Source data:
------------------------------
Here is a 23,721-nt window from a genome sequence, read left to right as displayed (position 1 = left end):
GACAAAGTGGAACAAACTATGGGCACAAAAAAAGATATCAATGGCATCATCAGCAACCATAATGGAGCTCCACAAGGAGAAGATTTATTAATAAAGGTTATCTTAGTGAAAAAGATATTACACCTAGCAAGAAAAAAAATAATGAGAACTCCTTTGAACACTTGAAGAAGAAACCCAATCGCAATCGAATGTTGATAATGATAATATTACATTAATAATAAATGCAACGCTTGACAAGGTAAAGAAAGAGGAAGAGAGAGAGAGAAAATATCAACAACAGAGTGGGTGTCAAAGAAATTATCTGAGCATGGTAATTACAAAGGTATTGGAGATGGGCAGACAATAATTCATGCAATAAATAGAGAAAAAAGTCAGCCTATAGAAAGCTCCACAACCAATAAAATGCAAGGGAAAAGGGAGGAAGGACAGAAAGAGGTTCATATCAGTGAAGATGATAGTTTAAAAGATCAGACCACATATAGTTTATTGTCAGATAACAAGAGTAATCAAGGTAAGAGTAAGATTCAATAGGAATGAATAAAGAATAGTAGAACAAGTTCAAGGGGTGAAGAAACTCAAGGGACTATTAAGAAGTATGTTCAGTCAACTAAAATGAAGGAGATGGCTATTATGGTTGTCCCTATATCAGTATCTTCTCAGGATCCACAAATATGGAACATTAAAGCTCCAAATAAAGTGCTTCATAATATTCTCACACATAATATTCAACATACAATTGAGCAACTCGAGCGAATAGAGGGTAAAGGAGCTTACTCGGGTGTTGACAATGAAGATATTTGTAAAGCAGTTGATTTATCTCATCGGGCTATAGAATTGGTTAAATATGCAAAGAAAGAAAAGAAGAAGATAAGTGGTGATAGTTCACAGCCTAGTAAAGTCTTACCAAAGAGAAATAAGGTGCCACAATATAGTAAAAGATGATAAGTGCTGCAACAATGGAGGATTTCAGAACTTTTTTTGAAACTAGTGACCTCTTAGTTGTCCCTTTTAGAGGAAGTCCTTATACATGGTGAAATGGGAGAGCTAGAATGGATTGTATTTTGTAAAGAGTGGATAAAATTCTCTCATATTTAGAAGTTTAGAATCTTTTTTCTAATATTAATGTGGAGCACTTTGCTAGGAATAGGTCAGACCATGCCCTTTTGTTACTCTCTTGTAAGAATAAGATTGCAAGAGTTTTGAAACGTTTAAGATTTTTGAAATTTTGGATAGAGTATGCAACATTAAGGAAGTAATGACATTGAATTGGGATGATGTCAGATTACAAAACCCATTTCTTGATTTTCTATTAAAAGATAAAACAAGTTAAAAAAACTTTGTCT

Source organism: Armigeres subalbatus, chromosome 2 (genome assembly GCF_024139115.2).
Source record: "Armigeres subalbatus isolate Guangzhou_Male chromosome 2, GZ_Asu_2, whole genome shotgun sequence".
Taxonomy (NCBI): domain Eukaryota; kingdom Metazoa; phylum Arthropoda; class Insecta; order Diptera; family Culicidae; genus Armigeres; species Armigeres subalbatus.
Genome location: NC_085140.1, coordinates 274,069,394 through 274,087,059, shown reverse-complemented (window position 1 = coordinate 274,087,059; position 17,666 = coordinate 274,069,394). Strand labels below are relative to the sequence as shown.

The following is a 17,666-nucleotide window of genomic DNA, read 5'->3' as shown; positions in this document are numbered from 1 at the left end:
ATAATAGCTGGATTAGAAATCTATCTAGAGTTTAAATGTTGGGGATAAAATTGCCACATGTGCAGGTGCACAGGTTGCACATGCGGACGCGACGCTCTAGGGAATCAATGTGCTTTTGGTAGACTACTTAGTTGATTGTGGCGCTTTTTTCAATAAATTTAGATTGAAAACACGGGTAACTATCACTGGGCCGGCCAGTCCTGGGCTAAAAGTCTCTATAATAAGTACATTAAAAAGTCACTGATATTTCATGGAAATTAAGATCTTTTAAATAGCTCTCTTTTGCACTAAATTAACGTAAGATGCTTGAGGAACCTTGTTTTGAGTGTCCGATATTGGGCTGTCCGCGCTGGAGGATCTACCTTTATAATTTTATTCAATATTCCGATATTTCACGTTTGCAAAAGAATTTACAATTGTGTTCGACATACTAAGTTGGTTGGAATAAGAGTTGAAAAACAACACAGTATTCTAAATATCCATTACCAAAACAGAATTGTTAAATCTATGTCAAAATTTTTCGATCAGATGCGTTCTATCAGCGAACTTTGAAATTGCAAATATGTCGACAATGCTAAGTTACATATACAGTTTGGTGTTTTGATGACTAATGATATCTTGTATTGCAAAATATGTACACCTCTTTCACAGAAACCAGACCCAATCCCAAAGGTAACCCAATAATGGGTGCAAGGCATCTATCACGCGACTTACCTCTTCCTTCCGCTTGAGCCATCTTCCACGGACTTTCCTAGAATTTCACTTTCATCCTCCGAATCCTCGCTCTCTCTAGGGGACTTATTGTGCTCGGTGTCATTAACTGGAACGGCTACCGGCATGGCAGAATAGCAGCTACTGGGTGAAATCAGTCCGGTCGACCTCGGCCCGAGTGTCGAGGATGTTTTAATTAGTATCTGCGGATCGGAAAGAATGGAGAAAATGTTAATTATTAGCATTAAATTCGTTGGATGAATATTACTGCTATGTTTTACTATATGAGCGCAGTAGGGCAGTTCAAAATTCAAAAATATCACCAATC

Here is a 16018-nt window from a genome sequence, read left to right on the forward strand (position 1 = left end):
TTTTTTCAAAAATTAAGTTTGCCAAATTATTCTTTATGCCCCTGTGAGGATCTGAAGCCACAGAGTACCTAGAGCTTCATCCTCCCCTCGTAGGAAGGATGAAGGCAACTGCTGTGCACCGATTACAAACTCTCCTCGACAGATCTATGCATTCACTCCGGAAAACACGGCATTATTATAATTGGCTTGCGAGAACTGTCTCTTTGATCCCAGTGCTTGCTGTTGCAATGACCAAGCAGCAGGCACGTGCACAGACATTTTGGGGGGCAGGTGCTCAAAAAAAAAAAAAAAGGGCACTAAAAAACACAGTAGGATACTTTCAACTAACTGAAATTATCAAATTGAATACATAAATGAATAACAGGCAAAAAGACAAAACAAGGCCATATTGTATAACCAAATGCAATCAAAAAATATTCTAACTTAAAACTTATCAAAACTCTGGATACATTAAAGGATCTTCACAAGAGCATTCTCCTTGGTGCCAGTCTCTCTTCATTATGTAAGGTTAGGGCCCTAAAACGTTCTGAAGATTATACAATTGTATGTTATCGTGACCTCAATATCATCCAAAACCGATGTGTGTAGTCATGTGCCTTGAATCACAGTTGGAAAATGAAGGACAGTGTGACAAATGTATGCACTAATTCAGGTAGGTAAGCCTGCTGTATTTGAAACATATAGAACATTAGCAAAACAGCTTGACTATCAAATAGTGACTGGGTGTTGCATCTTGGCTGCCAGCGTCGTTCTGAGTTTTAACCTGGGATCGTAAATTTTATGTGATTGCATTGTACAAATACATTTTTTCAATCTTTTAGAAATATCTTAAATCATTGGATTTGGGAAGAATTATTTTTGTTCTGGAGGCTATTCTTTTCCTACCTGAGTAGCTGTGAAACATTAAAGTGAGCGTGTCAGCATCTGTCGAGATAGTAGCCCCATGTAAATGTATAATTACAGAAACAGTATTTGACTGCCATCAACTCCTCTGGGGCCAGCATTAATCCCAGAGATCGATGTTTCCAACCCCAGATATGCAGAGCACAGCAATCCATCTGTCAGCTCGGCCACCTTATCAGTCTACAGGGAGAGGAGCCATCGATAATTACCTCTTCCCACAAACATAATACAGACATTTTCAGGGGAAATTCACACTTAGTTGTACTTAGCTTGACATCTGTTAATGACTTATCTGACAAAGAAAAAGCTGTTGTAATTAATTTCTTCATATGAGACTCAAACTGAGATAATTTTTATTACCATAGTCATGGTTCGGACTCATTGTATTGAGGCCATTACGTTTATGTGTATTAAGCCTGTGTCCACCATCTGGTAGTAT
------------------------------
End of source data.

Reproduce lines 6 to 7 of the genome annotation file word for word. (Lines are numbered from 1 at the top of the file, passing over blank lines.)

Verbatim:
Genome location: NC_085140.1, coordinates 274,069,394 through 274,087,059, shown reverse-complemented (window position 1 = coordinate 274,087,059; position 17,666 = coordinate 274,069,394). Strand labels below are relative to the sequence as shown.

The following is a 17,666-nucleotide window of genomic DNA, read 5'->3' as shown; positions in this document are numbered from 1 at the left end: